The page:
Planning A Bookish NYE By Lynn Cahoon

photo of fireworks display
Photo by Designecologist on

As an introvert, I’m pretty sure I’m not going to be the one waiting in Time Square with an adult diaper on waiting for the ball to drop. Not that there’s anything wrong with those types, it’s just not my type of party crowd. And since I was just in Times Square on a Thursday night, I know I couldn’t breathe on a holiday night.

Instead, I’m planning a book themed NYE’s party this year.  First, I’m inviting my friends who love to read to come over on a night NOT NYE but around the same time.  We’ll do prime rib as the main course and potluck the salads, sides, and desserts.

But the main part of the party will be a book exchange. Each guest will bring five of their most loved books in 2019. Paper copies.  We’ll set these books out in the living room on a large table and after everyone’s there, we’ll do a round robin of table visits. You can pick one book and as you hold it up, the book bringer will tell you why the book hit their must read list.

We’ll do this in rounds until the books are back in the bags each guest brought and then we’ll eat. I’m pretty sure most of my friends will disappear quickly after dinner since they have new reads waiting for them to dive in, but if they stay around, we’ll put on a book related movie – like You’ve Got Mail or The Jane Austin Book Club or a book turned into a movie and talk about all the ways the book was better.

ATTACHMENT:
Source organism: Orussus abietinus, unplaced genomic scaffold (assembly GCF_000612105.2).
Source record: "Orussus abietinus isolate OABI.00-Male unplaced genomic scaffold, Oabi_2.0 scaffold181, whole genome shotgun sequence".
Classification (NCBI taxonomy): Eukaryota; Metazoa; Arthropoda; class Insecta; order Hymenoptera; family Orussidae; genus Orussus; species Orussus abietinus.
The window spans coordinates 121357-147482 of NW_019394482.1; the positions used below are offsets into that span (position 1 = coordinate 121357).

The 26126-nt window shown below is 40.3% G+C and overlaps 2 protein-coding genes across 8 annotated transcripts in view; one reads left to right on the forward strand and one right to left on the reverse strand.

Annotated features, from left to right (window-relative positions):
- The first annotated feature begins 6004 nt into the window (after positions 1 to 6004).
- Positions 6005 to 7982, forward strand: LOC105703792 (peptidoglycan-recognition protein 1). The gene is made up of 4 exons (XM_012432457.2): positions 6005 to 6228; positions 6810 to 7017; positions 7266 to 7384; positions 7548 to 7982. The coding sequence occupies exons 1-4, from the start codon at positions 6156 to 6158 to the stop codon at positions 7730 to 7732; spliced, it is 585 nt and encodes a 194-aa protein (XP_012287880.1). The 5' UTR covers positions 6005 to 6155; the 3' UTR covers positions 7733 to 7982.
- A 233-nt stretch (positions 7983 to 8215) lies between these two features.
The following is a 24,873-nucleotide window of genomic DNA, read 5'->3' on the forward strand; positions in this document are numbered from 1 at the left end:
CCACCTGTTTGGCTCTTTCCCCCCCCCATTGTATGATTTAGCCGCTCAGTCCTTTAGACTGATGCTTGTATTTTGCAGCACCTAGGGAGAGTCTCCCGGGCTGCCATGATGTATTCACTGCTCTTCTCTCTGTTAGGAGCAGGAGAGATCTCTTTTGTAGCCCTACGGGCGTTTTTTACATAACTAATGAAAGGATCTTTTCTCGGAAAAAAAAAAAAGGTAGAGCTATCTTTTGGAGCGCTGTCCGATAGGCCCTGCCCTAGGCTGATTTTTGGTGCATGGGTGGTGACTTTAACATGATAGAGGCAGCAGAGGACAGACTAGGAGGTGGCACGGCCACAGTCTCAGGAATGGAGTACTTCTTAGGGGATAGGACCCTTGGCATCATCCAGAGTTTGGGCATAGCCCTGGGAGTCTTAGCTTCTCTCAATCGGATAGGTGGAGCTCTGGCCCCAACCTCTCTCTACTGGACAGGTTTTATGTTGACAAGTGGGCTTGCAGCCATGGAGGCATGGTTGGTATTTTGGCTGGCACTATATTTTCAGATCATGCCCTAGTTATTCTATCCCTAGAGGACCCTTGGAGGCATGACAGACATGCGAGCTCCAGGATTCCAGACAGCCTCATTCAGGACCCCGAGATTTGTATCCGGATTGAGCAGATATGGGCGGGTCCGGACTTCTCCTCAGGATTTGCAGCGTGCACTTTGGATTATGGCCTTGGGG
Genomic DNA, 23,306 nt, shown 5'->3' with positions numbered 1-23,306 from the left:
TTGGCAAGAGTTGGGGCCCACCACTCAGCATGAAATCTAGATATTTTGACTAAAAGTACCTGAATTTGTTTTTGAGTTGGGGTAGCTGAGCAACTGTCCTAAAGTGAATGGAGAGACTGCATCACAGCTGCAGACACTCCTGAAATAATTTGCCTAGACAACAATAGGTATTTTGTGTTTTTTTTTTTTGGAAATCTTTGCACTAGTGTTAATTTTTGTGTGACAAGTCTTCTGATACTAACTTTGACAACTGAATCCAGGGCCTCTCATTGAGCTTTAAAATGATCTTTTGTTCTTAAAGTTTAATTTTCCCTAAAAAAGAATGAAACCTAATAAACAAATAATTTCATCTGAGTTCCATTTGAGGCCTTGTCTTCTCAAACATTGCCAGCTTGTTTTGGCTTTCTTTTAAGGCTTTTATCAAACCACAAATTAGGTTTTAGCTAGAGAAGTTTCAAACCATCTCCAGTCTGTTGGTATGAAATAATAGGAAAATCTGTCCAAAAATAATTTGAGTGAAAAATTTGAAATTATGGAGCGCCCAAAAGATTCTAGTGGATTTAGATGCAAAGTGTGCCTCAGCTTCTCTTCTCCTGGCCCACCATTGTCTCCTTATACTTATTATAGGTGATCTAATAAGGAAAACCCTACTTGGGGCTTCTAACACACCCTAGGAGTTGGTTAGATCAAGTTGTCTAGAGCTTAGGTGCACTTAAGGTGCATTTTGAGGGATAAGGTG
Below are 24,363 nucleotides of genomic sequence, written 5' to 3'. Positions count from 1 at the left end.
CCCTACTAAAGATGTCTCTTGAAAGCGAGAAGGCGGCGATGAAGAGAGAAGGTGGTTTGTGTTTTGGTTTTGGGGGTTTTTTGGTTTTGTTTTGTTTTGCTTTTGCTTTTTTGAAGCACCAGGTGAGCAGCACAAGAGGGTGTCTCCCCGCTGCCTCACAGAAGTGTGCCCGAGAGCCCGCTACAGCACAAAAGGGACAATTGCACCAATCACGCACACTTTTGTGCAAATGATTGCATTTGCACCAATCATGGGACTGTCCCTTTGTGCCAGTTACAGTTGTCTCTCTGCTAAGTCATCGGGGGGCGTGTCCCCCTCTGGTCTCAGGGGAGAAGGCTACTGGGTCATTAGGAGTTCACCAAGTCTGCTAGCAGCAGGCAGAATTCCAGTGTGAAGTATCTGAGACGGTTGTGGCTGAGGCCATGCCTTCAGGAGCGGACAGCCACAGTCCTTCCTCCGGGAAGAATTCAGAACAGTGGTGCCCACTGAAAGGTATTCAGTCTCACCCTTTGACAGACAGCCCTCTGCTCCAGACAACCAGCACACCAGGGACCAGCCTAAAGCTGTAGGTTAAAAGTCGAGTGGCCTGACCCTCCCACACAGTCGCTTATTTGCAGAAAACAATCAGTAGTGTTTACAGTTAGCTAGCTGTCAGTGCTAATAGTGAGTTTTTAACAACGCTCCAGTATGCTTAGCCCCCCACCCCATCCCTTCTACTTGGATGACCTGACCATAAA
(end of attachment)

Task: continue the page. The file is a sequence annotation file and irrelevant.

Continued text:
At the end of the party, we’ll all be ready for a few months of winter with our TBR pile already built.

So, if you were invited, what is one book you’d have to bring to this year’s party?

Have A Deadly New Year by Lynn CahoonChef Angie Turner of The County Seat—Idaho’s finest farm-to-table restaurant—is preparing a private dinner in the mountains during ski season, but the trip’s about to go downhill . . .

It’s a rockin’ New Year for Angie and her crew as they cater a bash for a famous band—and as a bonus, they’ll get to stay at the singer’s Sun Valley house for a whole week once the party’s over. But there are hints of discord, and the event hits a sour note when one of the musicians is found with a drumstick in his chest.

Is this a case of creative differences turned lethal or is there another motive at play? Angie’s jumping out of the frying pan and into the fire as she and her fellow foodies try to solve the case before the killer comes out for an encore . . .